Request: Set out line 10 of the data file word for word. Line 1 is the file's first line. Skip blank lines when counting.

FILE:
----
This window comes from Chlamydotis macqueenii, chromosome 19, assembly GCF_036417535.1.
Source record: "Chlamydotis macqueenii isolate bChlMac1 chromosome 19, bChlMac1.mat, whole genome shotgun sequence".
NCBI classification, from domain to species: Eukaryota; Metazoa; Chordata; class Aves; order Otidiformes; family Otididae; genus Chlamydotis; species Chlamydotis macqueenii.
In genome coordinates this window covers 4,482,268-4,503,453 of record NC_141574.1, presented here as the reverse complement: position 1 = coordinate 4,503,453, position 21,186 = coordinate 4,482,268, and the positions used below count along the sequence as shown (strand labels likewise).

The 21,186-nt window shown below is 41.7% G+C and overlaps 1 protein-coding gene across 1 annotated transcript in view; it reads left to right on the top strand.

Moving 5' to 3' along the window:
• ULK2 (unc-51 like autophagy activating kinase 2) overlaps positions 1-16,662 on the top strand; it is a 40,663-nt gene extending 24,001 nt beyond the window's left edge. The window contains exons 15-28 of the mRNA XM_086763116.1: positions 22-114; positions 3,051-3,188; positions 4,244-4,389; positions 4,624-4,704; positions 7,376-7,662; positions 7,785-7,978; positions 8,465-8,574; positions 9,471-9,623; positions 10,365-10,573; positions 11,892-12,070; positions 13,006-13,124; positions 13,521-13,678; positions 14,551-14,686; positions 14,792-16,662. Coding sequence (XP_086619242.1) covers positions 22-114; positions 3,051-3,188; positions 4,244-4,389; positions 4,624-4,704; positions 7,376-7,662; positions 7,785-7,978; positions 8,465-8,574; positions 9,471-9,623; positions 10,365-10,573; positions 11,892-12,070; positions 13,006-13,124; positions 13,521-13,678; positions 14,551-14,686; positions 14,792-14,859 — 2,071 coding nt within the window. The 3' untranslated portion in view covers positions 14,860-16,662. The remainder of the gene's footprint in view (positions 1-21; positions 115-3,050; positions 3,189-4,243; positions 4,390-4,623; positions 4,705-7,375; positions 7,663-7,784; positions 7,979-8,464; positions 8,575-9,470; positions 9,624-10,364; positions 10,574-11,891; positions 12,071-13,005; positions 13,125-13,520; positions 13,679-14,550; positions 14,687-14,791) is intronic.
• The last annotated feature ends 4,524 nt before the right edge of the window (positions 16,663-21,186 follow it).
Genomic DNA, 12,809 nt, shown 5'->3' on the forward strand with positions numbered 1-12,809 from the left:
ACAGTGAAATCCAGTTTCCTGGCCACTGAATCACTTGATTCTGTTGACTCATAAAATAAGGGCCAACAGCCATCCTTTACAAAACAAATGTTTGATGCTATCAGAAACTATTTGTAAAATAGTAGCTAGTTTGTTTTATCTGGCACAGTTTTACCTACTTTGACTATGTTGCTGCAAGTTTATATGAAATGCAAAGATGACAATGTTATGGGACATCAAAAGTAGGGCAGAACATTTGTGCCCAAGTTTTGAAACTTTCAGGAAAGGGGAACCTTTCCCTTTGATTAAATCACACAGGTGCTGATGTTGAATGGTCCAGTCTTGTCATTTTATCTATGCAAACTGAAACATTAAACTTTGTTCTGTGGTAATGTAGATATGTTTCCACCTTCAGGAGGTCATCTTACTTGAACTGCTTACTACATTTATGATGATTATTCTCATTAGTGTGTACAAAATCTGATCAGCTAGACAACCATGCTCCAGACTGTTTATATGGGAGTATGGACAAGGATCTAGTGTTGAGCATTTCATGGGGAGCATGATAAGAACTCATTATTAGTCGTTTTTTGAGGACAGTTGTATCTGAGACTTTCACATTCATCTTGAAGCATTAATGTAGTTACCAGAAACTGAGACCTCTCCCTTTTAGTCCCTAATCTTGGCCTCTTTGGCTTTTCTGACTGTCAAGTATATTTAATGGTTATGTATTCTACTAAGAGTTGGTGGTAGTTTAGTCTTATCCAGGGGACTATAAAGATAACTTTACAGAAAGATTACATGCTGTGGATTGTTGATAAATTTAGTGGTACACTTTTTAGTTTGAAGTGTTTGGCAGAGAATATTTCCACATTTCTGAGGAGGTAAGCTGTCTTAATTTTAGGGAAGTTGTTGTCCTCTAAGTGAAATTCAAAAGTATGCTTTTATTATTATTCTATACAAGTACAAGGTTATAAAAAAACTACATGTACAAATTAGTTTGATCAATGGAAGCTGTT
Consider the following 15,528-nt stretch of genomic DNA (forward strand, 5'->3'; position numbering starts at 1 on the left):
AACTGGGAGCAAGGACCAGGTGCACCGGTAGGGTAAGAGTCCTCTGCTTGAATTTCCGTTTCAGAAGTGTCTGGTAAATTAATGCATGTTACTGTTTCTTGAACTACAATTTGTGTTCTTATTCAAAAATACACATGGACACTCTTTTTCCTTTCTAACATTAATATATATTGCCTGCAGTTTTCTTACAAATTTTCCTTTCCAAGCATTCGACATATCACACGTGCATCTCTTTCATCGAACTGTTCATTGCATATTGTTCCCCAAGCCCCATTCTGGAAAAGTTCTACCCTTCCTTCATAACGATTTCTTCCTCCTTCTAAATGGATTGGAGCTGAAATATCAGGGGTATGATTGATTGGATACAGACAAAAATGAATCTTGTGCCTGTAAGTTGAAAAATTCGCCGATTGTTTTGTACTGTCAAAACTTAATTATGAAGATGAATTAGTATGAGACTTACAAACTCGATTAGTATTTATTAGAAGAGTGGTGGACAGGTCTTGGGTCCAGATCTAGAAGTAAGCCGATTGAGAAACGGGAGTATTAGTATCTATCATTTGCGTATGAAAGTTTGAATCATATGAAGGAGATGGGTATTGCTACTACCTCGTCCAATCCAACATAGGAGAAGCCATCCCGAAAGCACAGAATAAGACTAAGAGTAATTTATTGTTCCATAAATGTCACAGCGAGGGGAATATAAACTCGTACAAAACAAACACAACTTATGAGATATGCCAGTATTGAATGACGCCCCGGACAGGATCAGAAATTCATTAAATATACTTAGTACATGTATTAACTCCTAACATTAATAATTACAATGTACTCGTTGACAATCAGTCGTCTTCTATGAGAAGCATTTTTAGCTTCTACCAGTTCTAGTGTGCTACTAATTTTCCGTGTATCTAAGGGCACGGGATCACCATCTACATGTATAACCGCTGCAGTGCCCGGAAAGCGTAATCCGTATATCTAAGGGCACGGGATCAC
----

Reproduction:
ACAGTGAAATCCAGTTTCCTGGCCACTGAATCACTTGATTCTGTTGACTCATAAAATAAGGGCCAACAGCCATCCTTTACAAAACAAATGTTTGATGCTATCAGAAACTATTTGTAAAATAGTAGCTAGTTTGTTTTATCTGGCACAGTTTTACCTACTTTGACTATGTTGCTGCAAGTTTATATGAAATGCAAAGATGACAATGTTATGGGACATCAAAAGTAGGGCAGAACATTTGTGCCCAAGTTTTGAAACTTTCAGGAAAGGGGAACCTTTCCCTTTGATTAAATCACACAGGTGCTGATGTTGAATGGTCCAGTCTTGTCATTTTATCTATGCAAACTGAAACATTAAACTTTGTTCTGTGGTAATGTAGATATGTTTCCACCTTCAGGAGGTCATCTTACTTGAACTGCTTACTACATTTATGATGATTATTCTCATTAGTGTGTACAAAATCTGATCAGCTAGACAACCATGCTCCAGACTGTTTATATGGGAGTATGGACAAGGATCTAGTGTTGAGCATTTCATGGGGAGCATGATAAGAACTCATTATTAGTCGTTTTTTGAGGACAGTTGTATCTGAGACTTTCACATTCATCTTGAAGCATTAATGTAGTTACCAGAAACTGAGACCTCTCCCTTTTAGTCCCTAATCTTGGCCTCTTTGGCTTTTCTGACTGTCAAGTATATTTAATGGTTATGTATTCTACTAAGAGTTGGTGGTAGTTTAGTCTTATCCAGGGGACTATAAAGATAACTTTACAGAAAGATTACATGCTGTGGATTGTTGATAAATTTAGTGGTACACTTTTTAGTTTGAAGTGTTTGGCAGAGAATATTTCCACATTTCTGAGGAGGTAAGCTGTCTTAATTTTAGGGAAGTTGTTGTCCTCTAAGTGAAATTCAAAAGTATGCTTTTATTATTATTCTATACAAGTACAAGGTTATAAAAAAACTACATGTACAAATTAGTTTGATCAATGGAAGCTGTT